This chapter is a review and synthesis of research on stream nutrients from the H.J. Andrews Experimental Forest (HJA) located in the western Cascade Mountains of Oregon. This research includes studies, some of which originated in the 1960s, in streams through reference forests and harvested watersheds. In addition to providing foundational information for researchers and managers, the information in this chapter serves to inform national and regional water quality regulatory agencies about results of relevant scientific studies at HJA. The chapter also identifies questions of potential interest to regulatory agencies involving processes of transport, transformation, and uptake of nutrients that could be addressed at HJA. In the Pacific Northwest, many species of anadromous fish are declining and at risk of extinction. As a result, several species of anadromous salmon and trout (salmonids) have been listed under the federal and state of Oregon Endangered Species Acts (16 U.S.C. 153110536, 1538-1540; ORS 496.171-496.192). Causes of these species’ decline include deterioration of critical habitat conditions in the region’s rivers and streams. Several of these critical habitat features are related to water quality, including stream water temperature and sediment load. Streamside vegetation plays an important role in providing favorable habitat for these fish by providing shade, erosion control, and serving as a source of instream large wood. Measures to protect and restore habitat for these at-risk species have had economic and social impacts across the region.
Every summer, wildfires burn thousands of acres of forests in the American West. After the fire, forest managers must decide what to do next: Leave the postfire landscape to recover naturally? Harvest some of the burned trees for timber? What combination of management actions is most likely to reduce the severity of a repeat wildfire and to make the forests more resilient?
Morris Johnson, a research fire ecologist with the USDA Forest Service Pacific Northwest Research Station, is working with federal and tribal forest managers to answer these questions. He is conducting long-term, replicated, and controlled studies in areas burned by some of the most severe wildfires in the Western United States. Using a randomized block sampling design and simulation modeling, he’s monitoring the effects of various treatment options, quantifying the effects of salvage logging on woody fuel loadings, snag dynamics, and seedling density. Results from his study in north-central Washington indicate salvage logging reduced long-term woody fuel loading, potentially reducing the severity of future reburns.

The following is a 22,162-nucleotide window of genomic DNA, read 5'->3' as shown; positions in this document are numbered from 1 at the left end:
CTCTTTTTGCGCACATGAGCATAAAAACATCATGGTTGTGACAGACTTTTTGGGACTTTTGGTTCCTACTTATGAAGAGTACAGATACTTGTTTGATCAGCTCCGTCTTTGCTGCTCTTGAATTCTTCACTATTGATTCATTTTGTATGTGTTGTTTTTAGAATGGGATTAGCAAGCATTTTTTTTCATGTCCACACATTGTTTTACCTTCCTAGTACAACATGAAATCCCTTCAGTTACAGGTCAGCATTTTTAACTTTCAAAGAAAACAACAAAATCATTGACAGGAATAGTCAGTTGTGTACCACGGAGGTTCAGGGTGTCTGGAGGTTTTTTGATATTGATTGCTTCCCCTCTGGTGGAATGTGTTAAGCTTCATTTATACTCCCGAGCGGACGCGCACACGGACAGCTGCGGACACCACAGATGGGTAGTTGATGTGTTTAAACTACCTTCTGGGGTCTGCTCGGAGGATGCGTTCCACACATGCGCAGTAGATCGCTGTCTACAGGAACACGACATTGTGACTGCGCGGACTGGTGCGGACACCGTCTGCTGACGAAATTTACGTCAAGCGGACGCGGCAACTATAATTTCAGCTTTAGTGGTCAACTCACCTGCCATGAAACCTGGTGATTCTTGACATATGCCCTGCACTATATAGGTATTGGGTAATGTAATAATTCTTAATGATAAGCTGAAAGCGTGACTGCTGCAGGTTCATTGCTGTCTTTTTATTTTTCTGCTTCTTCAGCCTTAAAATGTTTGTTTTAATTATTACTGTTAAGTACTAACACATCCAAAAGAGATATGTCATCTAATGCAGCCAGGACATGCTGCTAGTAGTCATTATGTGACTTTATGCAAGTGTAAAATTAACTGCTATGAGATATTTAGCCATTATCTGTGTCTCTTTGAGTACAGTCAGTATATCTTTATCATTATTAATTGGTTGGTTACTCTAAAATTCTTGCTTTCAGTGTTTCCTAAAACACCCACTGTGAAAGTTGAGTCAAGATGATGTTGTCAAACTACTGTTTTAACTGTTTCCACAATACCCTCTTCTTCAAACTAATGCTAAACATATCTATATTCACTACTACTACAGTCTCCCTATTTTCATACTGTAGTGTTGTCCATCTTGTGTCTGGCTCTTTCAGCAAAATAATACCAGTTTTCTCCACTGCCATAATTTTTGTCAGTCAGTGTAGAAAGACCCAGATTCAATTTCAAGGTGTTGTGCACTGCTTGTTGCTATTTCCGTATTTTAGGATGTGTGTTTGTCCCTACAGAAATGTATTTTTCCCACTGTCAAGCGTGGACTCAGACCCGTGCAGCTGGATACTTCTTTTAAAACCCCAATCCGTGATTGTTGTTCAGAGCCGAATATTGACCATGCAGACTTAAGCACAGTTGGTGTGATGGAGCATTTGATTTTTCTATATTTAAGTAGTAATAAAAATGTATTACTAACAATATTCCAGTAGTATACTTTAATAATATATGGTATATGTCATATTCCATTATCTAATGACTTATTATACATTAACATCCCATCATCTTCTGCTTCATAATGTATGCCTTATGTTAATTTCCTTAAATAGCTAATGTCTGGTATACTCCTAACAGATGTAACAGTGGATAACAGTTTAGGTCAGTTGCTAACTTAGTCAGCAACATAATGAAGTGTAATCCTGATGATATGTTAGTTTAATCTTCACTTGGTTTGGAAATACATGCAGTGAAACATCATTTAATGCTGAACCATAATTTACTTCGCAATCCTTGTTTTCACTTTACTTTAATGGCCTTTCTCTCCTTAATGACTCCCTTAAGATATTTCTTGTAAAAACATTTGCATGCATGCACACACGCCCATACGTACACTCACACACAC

Johnson works closely with national forests staff during postfire management planning. His central research questions are included as learning objectives in the official purpose and need documentation required by the National Environmental Policy Act. This exemplifies how scientists and managers coproduce science to address critical questions about managing forests after stand-replacing wildfires.
Forests provide a suite of goods and services that are vital to human health and livelihoods. Studies of ecosystem services, which frequently attempt to place a monetary value on forest processes and organisms, can help inform management decisions by providing a baseline for discussing the costs and benefits of different management options.
A recent study by Pacific Northwest Research Station researchers, Adelaide “Di” Johnson and Ryan Bellmore, along with retired Forest Service fisheries biologist Ron Medel and Alaska Department of Fish and Game fisheries biologist Stormy Haught, aimed to quantify the number and monetary value of commercially caught Pacific salmon from Alaska’s Tongass and Chugach National Forests. These two national forests contain some of the world’s largest remaining tracts of intact temperate rain forest.
Between 2007 and 2016, the Tongass and Chugach supported harvests of approximately 48 million salmon per year, valued at more than $88 million annually. This comprised approximately 25 percent of all commercially caught salmon in Alaska and 16 percent of its total monetary value. Quantitative information about the value of Alaska’s national forests for fish production can contribute to discussions about management decisions that might influence the capacity of these forests to sustain Pacific salmon in the future.
Understanding ownership effects on large wildfires is a precursor to the development of risk governance strategies that better protect people and property and restore fire-adapted ecosystems. We analyzed wildfire events in the Pacific Northwest from 1984 to 2018 to explore how area burned responded to ownership, asking whether particular ownerships burned disproportionately more or less, and whether these patterns varied by forest and grass/shrub vegetation types. While many individual fires showed indifference to property lines, taken as a whole, we found patterns of disproportionate burning for both forest and grass/shrub fires. We found that forest fires avoided ownerships with a concentration of highly valued resources - burning less than expected in managed US Forest Service forested lands, private non-industrial, private industrial, and state lands - suggesting the enforcement of strong fire protection policies. US Forest Service wilderness was the only ownership classification that burned more than expected which may result from the management of natural ignitions for resource objectives, its remoteness or both. Results from this study are relevant to inform perspectives on land management among public and private entities, which may share boundaries but not fire management goals, and support effective cross-boundary collaboration and shared stewardship across all-lands.